Lauren Slack likes to say, “If you’ve seen one brain injury…then you’ve seen one brain injury.” Lauren is one of ten brain injury survivors who recently participated in the RISE (Rising together In Search of Excellence) program at Arapahoe Community College-Littleton. “I would like to think that, that makes me unique,” she adds with a smile. “I’m special. For that matter, all those living with brain injuries are as equally exceptional.” Rafael Zamora, another brain injury survivor in the RISE program, would have to agree. “There are so many different types of injuries,” Zamora mentions. “What we all have in common, though, is that we all have the choice to fold or fight. And everyone that has been part of this program has chosen to not back down. We’re trying to make something better of our situations."
This past fall semester, the RISE program at Arapahoe Community College has helped those living with brain injuries continue shifting their “situations” by applying the teachings of a self-advocacy course titled SAIL – Self Advocacy for Independent Living. This course was originally developed for Craig Hospital, one of the nation’s top ten rehabilitation facilities for brain injury. In fact, Lenny Hawley (LCSW), the chief developer of the SAIL program, led the RISE program in its inaugural outing. The findings of a five-year study at Craig Hospital concluded that “people living with brain injuries, even many years after their injury, can improve their self-confidence and their belief that they can be advocates for themselves.” Surveys for the SAIL course at ACC showed similar results as well as an improvement in overall wellness, organization, communication, and brain-injury-related knowledge.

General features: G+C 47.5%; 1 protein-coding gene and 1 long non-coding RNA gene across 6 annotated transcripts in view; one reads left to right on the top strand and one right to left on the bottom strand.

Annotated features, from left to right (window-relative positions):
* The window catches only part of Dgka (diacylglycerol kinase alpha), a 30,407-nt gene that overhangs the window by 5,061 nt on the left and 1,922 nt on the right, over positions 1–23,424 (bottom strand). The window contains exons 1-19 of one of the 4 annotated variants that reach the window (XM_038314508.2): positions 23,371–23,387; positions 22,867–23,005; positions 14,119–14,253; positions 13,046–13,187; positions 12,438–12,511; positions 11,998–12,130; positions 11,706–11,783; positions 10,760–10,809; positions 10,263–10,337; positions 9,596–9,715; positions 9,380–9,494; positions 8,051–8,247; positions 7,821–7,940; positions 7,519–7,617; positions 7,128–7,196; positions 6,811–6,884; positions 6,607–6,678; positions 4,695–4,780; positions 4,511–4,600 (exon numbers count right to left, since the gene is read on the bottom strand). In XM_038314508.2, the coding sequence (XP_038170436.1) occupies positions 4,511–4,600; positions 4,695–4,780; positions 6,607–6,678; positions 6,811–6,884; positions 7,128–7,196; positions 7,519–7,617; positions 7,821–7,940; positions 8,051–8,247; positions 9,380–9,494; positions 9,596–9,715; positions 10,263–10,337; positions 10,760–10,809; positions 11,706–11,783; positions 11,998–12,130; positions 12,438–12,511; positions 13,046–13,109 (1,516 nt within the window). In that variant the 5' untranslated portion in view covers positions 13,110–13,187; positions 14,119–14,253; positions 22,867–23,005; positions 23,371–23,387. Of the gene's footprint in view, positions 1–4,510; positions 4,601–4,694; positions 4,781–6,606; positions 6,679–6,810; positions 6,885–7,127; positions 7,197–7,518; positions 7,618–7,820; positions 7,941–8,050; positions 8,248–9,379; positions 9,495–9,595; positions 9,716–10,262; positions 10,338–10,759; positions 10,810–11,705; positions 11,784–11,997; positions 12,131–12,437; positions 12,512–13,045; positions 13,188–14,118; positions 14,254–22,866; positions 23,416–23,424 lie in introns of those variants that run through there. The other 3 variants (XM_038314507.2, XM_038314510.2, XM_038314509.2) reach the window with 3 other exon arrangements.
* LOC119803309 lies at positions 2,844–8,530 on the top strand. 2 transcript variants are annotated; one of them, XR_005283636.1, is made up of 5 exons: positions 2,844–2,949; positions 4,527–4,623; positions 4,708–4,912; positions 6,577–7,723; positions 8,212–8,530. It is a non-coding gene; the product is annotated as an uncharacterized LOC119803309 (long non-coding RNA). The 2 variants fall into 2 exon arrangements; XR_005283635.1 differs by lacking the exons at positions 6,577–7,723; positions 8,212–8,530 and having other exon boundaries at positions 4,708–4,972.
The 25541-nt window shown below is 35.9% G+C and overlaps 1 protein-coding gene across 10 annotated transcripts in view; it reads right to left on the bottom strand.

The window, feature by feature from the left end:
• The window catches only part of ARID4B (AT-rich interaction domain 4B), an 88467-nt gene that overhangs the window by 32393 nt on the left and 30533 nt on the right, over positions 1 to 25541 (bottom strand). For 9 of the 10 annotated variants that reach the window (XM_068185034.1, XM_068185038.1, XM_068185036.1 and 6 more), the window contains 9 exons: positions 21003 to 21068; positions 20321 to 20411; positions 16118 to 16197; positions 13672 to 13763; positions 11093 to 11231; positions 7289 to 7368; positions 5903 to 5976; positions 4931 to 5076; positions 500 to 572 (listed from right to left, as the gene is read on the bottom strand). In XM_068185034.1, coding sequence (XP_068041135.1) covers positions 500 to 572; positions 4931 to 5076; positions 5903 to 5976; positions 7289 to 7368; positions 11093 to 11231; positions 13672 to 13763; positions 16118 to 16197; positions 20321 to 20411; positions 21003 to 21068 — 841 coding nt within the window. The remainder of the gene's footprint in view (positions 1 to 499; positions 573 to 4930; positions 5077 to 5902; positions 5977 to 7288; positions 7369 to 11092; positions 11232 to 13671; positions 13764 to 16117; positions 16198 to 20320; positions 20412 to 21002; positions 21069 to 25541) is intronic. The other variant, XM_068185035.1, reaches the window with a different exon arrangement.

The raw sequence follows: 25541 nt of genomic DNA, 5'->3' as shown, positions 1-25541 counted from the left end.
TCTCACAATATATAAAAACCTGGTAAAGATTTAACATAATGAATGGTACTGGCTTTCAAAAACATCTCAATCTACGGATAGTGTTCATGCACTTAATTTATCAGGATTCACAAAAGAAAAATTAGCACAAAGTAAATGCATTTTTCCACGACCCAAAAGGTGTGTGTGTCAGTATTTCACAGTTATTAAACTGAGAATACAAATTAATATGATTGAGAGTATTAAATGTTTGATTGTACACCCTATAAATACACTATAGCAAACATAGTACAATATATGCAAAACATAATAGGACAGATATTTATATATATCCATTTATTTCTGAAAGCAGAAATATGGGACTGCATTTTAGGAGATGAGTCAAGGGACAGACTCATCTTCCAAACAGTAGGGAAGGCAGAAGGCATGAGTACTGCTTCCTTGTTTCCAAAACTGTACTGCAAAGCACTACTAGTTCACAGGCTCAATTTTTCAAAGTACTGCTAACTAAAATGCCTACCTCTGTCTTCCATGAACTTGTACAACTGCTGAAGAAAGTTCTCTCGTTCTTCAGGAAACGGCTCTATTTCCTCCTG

These findings came as no surprise to both Lauren and Rafael as their fall semester came to a close during the first week in December. It was at that time that we were able to sit down with the two to process their time in the program. Here are excerpts from that conversation:
What do you want people to understand about brain injury?